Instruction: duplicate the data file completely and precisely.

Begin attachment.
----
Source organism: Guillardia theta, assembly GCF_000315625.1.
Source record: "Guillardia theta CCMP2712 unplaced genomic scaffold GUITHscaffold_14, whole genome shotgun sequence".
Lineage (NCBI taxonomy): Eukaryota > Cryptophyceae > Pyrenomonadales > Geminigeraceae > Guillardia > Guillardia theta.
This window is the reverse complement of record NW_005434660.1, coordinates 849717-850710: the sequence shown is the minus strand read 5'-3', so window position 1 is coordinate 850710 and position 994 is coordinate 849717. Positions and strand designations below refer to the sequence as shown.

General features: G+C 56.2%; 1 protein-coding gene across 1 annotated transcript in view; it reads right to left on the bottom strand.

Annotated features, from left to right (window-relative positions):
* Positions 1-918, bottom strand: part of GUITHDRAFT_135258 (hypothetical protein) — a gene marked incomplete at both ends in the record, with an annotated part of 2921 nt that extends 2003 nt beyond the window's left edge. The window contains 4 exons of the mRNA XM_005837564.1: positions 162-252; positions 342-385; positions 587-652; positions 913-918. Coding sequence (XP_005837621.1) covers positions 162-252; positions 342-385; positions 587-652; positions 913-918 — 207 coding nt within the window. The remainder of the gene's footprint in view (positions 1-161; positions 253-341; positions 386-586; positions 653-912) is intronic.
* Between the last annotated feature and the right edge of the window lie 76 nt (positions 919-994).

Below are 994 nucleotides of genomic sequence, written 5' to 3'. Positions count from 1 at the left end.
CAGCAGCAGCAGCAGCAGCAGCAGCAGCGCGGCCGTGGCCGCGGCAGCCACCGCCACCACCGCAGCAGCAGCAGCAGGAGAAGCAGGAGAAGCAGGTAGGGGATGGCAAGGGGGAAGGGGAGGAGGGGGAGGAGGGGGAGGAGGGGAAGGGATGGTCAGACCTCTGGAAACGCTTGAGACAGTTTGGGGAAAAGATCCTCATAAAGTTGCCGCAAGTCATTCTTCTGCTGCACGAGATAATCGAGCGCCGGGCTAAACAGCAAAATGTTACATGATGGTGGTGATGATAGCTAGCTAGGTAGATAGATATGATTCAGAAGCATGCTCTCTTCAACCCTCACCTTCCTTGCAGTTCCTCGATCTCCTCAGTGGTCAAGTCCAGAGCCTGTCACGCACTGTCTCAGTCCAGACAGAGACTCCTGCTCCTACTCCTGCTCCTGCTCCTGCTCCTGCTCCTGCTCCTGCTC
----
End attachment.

Source organism: Guillardia theta, assembly GCF_000315625.1.
Source record: "Guillardia theta CCMP2712 unplaced genomic scaffold GUITHscaffold_14, whole genome shotgun sequence".
Lineage (NCBI taxonomy): Eukaryota > Cryptophyceae > Pyrenomonadales > Geminigeraceae > Guillardia > Guillardia theta.
This window is the reverse complement of record NW_005434660.1, coordinates 849717-850710: the sequence shown is the minus strand read 5'-3', so window position 1 is coordinate 850710 and position 994 is coordinate 849717. Positions and strand designations below refer to the sequence as shown.

General features: G+C 56.2%; 1 protein-coding gene across 1 annotated transcript in view; it reads right to left on the bottom strand.

Annotated features, from left to right (window-relative positions):
* Positions 1-918, bottom strand: part of GUITHDRAFT_135258 (hypothetical protein) — a gene marked incomplete at both ends in the record, with an annotated part of 2921 nt that extends 2003 nt beyond the window's left edge. The window contains 4 exons of the mRNA XM_005837564.1: positions 162-252; positions 342-385; positions 587-652; positions 913-918. Coding sequence (XP_005837621.1) covers positions 162-252; positions 342-385; positions 587-652; positions 913-918 — 207 coding nt within the window. The remainder of the gene's footprint in view (positions 1-161; positions 253-341; positions 386-586; positions 653-912) is intronic.
* Between the last annotated feature and the right edge of the window lie 76 nt (positions 919-994).

Below are 994 nucleotides of genomic sequence, written 5' to 3'. Positions count from 1 at the left end.
CAGCAGCAGCAGCAGCAGCAGCAGCAGCGCGGCCGTGGCCGCGGCAGCCACCGCCACCACCGCAGCAGCAGCAGCAGGAGAAGCAGGAGAAGCAGGTAGGGGATGGCAAGGGGGAAGGGGAGGAGGGGGAGGAGGGGGAGGAGGGGAAGGGATGGTCAGACCTCTGGAAACGCTTGAGACAGTTTGGGGAAAAGATCCTCATAAAGTTGCCGCAAGTCATTCTTCTGCTGCACGAGATAATCGAGCGCCGGGCTAAACAGCAAAATGTTACATGATGGTGGTGATGATAGCTAGCTAGGTAGATAGATATGATTCAGAAGCATGCTCTCTTCAACCCTCACCTTCCTTGCAGTTCCTCGATCTCCTCAGTGGTCAAGTCCAGAGCCTGTCACGCACTGTCTCAGTCCAGACAGAGACTCCTGCTCCTACTCCTGCTCCTGCTCCTGCTCCTGCTCCTGCTCCTGCTC